A new study finds that empathy - the ability to understand and share someone else's feelings - vanishes when people have different political views.
Researchers asked the study participants to read a short story about a person - either a Democrat or a Republican - who went hiking in winter and got lost with no food, water or extra clothes. People who had the same politics as the fictional hiker felt empathy for the hiker, while those with opposing political views did not.
The study appears in the journal Psychological Science.
"Political values are emotionally charged. People get really fired up," study co-author Ed O'Brien, of the University of Michigan, said in a news release from the Association for Psychological Science.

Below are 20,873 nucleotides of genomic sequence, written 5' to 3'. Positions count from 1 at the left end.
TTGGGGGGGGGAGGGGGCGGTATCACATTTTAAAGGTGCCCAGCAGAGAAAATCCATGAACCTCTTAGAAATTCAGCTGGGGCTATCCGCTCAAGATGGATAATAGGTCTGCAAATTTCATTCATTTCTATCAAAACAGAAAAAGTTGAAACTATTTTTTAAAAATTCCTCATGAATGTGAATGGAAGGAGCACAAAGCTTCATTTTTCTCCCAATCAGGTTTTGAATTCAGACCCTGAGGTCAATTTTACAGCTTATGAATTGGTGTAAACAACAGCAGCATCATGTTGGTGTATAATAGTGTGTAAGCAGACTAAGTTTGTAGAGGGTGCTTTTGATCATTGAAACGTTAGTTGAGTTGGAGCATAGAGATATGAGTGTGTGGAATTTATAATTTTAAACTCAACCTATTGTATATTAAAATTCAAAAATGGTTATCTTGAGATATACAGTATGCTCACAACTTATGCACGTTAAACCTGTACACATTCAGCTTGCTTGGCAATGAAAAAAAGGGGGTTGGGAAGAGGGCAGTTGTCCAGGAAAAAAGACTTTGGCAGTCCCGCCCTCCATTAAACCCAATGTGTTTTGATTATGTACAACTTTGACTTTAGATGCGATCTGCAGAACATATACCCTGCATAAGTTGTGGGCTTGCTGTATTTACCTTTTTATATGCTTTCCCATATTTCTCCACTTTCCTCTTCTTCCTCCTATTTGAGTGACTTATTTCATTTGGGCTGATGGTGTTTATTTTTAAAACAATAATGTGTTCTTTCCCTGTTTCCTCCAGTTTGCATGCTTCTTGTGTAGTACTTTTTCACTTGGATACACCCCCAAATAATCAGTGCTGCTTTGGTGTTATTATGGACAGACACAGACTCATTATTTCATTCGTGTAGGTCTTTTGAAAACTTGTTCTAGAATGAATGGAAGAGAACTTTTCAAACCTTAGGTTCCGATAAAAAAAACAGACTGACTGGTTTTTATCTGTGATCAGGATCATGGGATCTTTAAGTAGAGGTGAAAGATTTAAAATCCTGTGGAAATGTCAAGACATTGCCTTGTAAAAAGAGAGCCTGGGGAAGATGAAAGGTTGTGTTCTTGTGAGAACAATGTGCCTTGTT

The findings suggest that people are less likely to feel empathy for others they regard as very different from themselves, the researchers said.
For example, people may be less opposed to torture if it's used on people who are nothing like them, O'Brien said. Or people may have little sympathy for the homeless because they can't relate to their situation.
"Even if you're feeling shared pain, you may not let that connection affect your opinions of people who are very, very different from you," O'Brien added.
Roots of empathy uncovered
Utah State University has more about teaching empathy.
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